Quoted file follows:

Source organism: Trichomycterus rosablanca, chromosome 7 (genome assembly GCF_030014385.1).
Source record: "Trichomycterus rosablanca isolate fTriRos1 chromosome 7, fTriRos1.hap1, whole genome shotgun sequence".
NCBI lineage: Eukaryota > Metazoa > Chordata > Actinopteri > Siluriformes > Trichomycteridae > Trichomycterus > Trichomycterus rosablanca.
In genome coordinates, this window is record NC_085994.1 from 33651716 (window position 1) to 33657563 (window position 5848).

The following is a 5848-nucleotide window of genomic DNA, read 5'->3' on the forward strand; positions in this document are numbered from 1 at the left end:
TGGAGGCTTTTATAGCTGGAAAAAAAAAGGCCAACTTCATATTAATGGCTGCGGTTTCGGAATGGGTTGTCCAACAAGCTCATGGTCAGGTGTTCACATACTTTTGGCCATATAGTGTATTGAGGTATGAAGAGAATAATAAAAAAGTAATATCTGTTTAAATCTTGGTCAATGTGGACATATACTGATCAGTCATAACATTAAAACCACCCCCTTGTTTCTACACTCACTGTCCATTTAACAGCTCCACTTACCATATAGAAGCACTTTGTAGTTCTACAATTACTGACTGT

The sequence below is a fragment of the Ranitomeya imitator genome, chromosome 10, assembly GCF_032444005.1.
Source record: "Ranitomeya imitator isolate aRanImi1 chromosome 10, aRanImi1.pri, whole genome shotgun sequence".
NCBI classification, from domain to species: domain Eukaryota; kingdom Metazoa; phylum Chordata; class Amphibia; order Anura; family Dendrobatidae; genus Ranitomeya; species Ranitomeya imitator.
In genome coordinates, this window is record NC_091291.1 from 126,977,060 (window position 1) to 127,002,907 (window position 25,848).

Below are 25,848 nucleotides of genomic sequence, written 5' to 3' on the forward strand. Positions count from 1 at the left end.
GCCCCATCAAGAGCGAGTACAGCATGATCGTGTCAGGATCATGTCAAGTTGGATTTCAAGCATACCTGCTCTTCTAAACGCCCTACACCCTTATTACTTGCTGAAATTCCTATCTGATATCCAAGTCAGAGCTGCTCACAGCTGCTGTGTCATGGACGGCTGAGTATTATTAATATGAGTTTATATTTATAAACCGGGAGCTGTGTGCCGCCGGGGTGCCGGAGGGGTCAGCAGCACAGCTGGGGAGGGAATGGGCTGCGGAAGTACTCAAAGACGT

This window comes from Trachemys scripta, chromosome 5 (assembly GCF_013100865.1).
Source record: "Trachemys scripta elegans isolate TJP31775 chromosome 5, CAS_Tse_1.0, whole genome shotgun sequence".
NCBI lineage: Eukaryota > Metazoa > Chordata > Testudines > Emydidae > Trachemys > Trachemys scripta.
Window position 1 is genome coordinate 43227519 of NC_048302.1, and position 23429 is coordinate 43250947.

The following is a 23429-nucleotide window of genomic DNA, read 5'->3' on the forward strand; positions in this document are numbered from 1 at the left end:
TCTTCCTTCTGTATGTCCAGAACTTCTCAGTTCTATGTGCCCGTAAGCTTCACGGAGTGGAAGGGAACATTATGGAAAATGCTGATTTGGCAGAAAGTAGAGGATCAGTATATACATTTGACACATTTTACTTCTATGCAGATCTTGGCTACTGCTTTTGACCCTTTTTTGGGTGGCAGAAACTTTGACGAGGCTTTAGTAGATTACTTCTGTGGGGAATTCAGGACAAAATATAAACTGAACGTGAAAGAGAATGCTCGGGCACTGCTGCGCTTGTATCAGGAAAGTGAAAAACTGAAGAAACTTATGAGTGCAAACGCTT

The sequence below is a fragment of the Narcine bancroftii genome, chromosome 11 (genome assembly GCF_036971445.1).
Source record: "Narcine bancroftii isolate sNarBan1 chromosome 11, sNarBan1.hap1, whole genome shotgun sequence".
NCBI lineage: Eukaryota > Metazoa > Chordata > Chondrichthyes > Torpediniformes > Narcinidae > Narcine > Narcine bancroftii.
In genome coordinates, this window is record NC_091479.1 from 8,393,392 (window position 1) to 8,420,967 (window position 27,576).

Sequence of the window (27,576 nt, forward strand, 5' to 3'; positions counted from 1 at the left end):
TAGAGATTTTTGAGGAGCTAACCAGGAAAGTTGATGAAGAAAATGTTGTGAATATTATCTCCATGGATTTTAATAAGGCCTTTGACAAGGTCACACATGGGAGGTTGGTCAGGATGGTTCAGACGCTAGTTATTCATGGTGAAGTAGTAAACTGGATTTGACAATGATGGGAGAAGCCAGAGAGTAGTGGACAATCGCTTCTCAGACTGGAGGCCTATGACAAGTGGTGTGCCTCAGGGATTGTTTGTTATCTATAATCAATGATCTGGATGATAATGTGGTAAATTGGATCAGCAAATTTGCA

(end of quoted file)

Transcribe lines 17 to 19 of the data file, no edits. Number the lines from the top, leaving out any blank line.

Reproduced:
The following is a 23429-nucleotide window of genomic DNA, read 5'->3' on the forward strand; positions in this document are numbered from 1 at the left end:
TCTTCCTTCTGTATGTCCAGAACTTCTCAGTTCTATGTGCCCGTAAGCTTCACGGAGTGGAAGGGAACATTATGGAAAATGCTGATTTGGCAGAAAGTAGAGGATCAGTATATACATTTGACACATTTTACTTCTATGCAGATCTTGGCTACTGCTTTTGACCCTTTTTTGGGTGGCAGAAACTTTGACGAGGCTTTAGTAGATTACTTCTGTGGGGAATTCAGGACAAAATATAAACTGAACGTGAAAGAGAATGCTCGGGCACTGCTGCGCTTGTATCAGGAAAGTGAAAAACTGAAGAAACTTATGAGTGCAAACGCTT

The sequence below is a fragment of the Narcine bancroftii genome, chromosome 11 (genome assembly GCF_036971445.1).